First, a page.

Living in the seam

On Sunday we accompanied some children walking from their school and having to go through a checkpoint. Their bags were searched, etc and they walked past guards with weapons in hand. Why? Because they live in A Seefer, which is their village in the seam zone. The seam zone or closed zone as it is also called, is the area between the Wall and the green line. The Wall is 80% over the green line and the people between the green line and Wall live in the seam zone. They are separated from their schools, farmers from their fields and villages from each other.

a seefer4

Road going to the checkpoint on our way back. Settlement the children must pass.

To get to A Seefer, the kids must negotiate the checkpoint and also the Israeli settlement that lies between the checkpoint and their village. Sometimes they are harassed so it can be scary for them.

The EAPPI team got through the checkpoint. Our stuff was searched of course and we were questioned. Our driver knew he could not cross so he stayed behind. Children here have quite a walk to and from school. Wore me out. Very hilly as everywhere.

A Seefer3

Coming to the village of A Seefer.

We talked to a lady in A Seefer who spoke some English. The people have been living in A Seefer since the time of the Turks and have the land deeds. About 10 families live here presently. Many leave – there is nothing for them. Some of the homes here have been demolished by the military including a bathroom unit. Life is uncertain. Their main source of income is livestock. When kids shepherd the sheep, settlers have come and stolen some. So they are scared to do it.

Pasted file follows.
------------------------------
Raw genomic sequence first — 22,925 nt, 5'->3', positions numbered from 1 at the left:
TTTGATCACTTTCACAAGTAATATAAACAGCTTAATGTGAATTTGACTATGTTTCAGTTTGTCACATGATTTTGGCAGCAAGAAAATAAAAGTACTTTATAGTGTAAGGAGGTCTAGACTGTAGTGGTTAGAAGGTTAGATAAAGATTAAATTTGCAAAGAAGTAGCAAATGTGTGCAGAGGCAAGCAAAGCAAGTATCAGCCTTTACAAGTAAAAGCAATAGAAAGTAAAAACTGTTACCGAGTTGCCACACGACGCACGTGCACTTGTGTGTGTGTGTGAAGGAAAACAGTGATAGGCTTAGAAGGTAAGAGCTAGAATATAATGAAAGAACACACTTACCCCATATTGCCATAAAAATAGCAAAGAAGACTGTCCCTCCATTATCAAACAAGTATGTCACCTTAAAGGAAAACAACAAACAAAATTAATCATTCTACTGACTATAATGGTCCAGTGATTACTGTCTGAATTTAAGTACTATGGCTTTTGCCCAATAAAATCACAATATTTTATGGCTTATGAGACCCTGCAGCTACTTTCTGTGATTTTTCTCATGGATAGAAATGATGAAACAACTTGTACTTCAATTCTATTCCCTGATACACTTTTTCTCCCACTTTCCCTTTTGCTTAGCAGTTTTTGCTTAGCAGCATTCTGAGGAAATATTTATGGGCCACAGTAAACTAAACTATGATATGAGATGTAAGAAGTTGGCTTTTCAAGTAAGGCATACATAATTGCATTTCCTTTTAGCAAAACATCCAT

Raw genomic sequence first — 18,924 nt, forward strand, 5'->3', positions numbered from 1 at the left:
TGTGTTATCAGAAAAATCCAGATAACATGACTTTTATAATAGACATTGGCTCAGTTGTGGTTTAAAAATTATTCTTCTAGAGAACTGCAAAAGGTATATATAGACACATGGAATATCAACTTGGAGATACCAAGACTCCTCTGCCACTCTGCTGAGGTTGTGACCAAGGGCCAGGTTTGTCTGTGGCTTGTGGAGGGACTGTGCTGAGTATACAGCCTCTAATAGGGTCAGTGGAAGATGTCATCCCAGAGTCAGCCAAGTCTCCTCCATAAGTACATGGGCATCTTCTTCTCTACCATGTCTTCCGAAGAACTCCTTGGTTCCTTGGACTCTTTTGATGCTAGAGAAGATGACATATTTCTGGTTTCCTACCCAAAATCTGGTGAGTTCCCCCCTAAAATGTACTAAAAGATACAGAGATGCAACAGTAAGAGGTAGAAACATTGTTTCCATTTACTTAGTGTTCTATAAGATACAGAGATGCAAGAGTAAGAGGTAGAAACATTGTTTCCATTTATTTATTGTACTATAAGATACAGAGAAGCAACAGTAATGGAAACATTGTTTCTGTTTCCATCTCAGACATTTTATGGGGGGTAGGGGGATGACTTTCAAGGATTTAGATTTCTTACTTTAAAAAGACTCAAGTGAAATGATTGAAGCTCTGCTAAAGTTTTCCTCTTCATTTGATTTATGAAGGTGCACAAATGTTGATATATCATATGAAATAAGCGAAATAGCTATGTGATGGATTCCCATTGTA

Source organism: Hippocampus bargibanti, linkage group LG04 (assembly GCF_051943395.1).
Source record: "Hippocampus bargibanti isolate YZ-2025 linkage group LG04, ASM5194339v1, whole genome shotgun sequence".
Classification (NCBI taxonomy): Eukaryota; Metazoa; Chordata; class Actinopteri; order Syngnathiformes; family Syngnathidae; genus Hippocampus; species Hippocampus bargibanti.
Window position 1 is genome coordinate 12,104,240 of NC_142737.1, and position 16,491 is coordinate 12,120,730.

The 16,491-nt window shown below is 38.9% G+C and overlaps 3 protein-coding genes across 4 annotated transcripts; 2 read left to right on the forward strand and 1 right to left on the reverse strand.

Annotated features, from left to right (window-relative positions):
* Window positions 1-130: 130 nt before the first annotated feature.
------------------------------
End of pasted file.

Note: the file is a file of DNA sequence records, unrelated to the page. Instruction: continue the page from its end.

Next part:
The main obstacles to living here now is the checkpoints and the social isolation. You need permits for going anywhere and families cannot come to visit. And sometimes you have a pass but your vehicle does not.


Posted on November 4, 2014, in November. Bookmark the permalink. Leave a comment.

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Accompaniment in Palestine and Israel

In the West Bank

Life under occupation

A Mosaic For Peace

this blog will describe my journey as an Ecumenical Accompanier with the World Council of Church's Ecumenical Accompaniment Programme in Palestine and Israel from September to December 2011, from February to April 2013, and my volunteer work with the Hebron International Resources Network in 2014 and 2015

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